Recently, popular film and television have taken efforts to represent a wider scope of LGBT identities. Shows like Transparent and Orange is the New Black are incredibly self-reflective in examining multi-faceted LGBT characters. These shows delve into the intersectional world of race, gender, class, and cultural background. Although the protagonists of both shows are still affluent and white, these shows must still be applauded for going places that no other popular programs have gone before. This past year, the films Tangerine and Carol received high acclaim in the media. Both films not only surrounded queer narratives and were were also created by LGBT directors. It is not only important to see LGBT characters on screen, but it is equally if not more important to have LGBT people creating, directing, and producing this media.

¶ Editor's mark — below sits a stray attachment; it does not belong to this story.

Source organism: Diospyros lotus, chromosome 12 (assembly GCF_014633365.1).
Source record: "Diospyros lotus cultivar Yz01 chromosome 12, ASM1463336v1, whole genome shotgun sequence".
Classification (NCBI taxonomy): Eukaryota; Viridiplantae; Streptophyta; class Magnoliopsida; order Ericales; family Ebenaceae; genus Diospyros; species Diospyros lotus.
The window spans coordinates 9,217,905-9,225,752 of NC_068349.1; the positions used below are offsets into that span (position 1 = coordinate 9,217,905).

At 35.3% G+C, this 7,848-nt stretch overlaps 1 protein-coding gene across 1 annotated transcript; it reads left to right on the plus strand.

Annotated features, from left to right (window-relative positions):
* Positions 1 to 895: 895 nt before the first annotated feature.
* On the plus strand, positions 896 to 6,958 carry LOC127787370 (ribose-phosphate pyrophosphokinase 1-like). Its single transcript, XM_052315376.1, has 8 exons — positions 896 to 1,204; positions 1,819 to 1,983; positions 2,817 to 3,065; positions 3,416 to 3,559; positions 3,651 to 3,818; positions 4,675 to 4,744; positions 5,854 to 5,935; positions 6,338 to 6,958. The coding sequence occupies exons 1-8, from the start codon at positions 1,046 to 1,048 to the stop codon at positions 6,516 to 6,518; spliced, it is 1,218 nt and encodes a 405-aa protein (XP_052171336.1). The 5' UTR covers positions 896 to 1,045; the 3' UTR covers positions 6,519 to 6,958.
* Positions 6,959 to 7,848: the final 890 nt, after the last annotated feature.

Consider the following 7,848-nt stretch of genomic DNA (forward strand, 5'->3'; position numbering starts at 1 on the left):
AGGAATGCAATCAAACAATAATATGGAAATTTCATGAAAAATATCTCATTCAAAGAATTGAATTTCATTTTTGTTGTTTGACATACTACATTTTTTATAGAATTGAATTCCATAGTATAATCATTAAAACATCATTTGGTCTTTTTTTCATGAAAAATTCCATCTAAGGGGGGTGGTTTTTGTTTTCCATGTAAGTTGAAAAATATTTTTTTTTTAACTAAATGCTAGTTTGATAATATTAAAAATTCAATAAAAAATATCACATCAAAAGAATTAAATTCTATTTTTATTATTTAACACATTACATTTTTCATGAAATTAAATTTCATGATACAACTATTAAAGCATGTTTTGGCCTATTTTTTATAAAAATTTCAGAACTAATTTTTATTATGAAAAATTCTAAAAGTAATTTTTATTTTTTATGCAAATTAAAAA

Moving forward.

So what can you do? Visibility relies on an audience. Pay attention to directors, writers, and production companies that are committed to representing different points of view. Find LGBT stories told by LGBT individuals. Expand your Netflix & Hulu queue to include independent or foreign films that showcase global queer identities. Searching outside traditional media channels is vital in expanding personal and public perception of underrepresented voices. From personal experience, discovering the immense range of LGBT voices outside of popular media was incredibly liberating.